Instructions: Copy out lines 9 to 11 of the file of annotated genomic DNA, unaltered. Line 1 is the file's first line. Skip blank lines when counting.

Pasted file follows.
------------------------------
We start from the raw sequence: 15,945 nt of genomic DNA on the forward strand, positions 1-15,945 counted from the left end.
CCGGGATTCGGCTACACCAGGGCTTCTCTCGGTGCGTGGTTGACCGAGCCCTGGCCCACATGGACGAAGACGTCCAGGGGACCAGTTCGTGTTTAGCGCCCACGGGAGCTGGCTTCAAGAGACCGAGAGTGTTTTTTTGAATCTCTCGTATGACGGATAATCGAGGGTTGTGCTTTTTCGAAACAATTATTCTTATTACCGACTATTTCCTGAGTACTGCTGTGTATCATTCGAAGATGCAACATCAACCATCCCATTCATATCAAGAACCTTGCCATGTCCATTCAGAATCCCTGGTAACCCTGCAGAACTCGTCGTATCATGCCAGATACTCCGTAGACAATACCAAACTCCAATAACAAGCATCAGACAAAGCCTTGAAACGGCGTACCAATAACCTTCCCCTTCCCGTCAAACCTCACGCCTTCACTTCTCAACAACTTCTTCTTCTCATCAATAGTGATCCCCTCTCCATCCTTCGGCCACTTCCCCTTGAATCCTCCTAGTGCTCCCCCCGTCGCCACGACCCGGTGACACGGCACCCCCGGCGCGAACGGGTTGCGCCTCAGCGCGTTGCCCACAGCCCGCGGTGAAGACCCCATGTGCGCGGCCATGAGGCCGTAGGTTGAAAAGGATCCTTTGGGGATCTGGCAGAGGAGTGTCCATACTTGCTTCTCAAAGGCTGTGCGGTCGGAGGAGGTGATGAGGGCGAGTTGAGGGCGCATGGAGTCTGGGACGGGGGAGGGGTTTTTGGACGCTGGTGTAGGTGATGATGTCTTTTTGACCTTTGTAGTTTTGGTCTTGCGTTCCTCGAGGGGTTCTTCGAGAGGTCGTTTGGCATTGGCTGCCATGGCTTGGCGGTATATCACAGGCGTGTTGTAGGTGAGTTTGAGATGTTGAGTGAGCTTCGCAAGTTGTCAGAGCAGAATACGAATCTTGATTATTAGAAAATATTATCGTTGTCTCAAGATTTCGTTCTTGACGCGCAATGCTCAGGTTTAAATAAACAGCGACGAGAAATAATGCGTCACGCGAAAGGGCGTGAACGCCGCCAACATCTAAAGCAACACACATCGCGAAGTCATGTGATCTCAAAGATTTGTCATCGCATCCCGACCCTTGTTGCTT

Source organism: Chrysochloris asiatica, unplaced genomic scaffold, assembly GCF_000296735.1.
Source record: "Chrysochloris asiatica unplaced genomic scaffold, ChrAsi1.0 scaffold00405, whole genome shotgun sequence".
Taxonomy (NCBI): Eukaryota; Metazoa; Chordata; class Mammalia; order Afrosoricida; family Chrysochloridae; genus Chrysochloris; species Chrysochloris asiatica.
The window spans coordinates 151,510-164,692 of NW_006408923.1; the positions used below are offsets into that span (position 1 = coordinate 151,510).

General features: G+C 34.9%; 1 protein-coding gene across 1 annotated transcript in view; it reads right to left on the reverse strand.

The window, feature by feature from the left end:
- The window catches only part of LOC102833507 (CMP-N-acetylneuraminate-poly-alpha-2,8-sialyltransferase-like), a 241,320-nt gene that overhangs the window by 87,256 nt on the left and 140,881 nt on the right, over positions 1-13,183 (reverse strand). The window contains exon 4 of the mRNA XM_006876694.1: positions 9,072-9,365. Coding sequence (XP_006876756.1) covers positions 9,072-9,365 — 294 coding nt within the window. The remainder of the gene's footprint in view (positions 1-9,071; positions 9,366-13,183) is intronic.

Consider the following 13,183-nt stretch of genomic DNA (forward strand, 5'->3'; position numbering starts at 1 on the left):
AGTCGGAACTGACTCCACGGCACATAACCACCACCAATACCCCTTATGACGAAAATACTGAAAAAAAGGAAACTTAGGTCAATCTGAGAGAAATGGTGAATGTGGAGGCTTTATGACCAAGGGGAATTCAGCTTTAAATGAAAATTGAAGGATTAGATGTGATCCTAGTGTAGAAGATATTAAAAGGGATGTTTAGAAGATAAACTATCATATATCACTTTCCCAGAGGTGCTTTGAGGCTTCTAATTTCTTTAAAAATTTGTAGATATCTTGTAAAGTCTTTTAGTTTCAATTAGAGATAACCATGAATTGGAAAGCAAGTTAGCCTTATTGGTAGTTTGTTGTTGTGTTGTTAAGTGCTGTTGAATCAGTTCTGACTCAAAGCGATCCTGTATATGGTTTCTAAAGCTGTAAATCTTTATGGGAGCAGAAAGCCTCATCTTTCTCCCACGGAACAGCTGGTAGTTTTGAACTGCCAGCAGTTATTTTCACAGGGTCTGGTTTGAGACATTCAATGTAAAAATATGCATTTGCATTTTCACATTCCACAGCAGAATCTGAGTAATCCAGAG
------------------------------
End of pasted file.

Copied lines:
- The window catches only part of LOC102833507 (CMP-N-acetylneuraminate-poly-alpha-2,8-sialyltransferase-like), a 241,320-nt gene that overhangs the window by 87,256 nt on the left and 140,881 nt on the right, over positions 1-13,183 (reverse strand). The window contains exon 4 of the mRNA XM_006876694.1: positions 9,072-9,365. Coding sequence (XP_006876756.1) covers positions 9,072-9,365 — 294 coding nt within the window. The remainder of the gene's footprint in view (positions 1-9,071; positions 9,366-13,183) is intronic.

Consider the following 13,183-nt stretch of genomic DNA (forward strand, 5'->3'; position numbering starts at 1 on the left):
AGTCGGAACTGACTCCACGGCACATAACCACCACCAATACCCCTTATGACGAAAATACTGAAAAAAAGGAAACTTAGGTCAATCTGAGAGAAATGGTGAATGTGGAGGCTTTATGACCAAGGGGAATTCAGCTTTAAATGAAAATTGAAGGATTAGATGTGATCCTAGTGTAGAAGATATTAAAAGGGATGTTTAGAAGATAAACTATCATATATCACTTTCCCAGAGGTGCTTTGAGGCTTCTAATTTCTTTAAAAATTTGTAGATATCTTGTAAAGTCTTTTAGTTTCAATTAGAGATAACCATGAATTGGAAAGCAAGTTAGCCTTATTGGTAGTTTGTTGTTGTGTTGTTAAGTGCTGTTGAATCAGTTCTGACTCAAAGCGATCCTGTATATGGTTTCTAAAGCTGTAAATCTTTATGGGAGCAGAAAGCCTCATCTTTCTCCCACGGAACAGCTGGTAGTTTTGAACTGCCAGCAGTTATTTTCACAGGGTCTGGTTTGAGACATTCAATGTAAAAATATGCATTTGCATTTTCACATTCCACAGCAGAATCTGAGTAATCCAGAG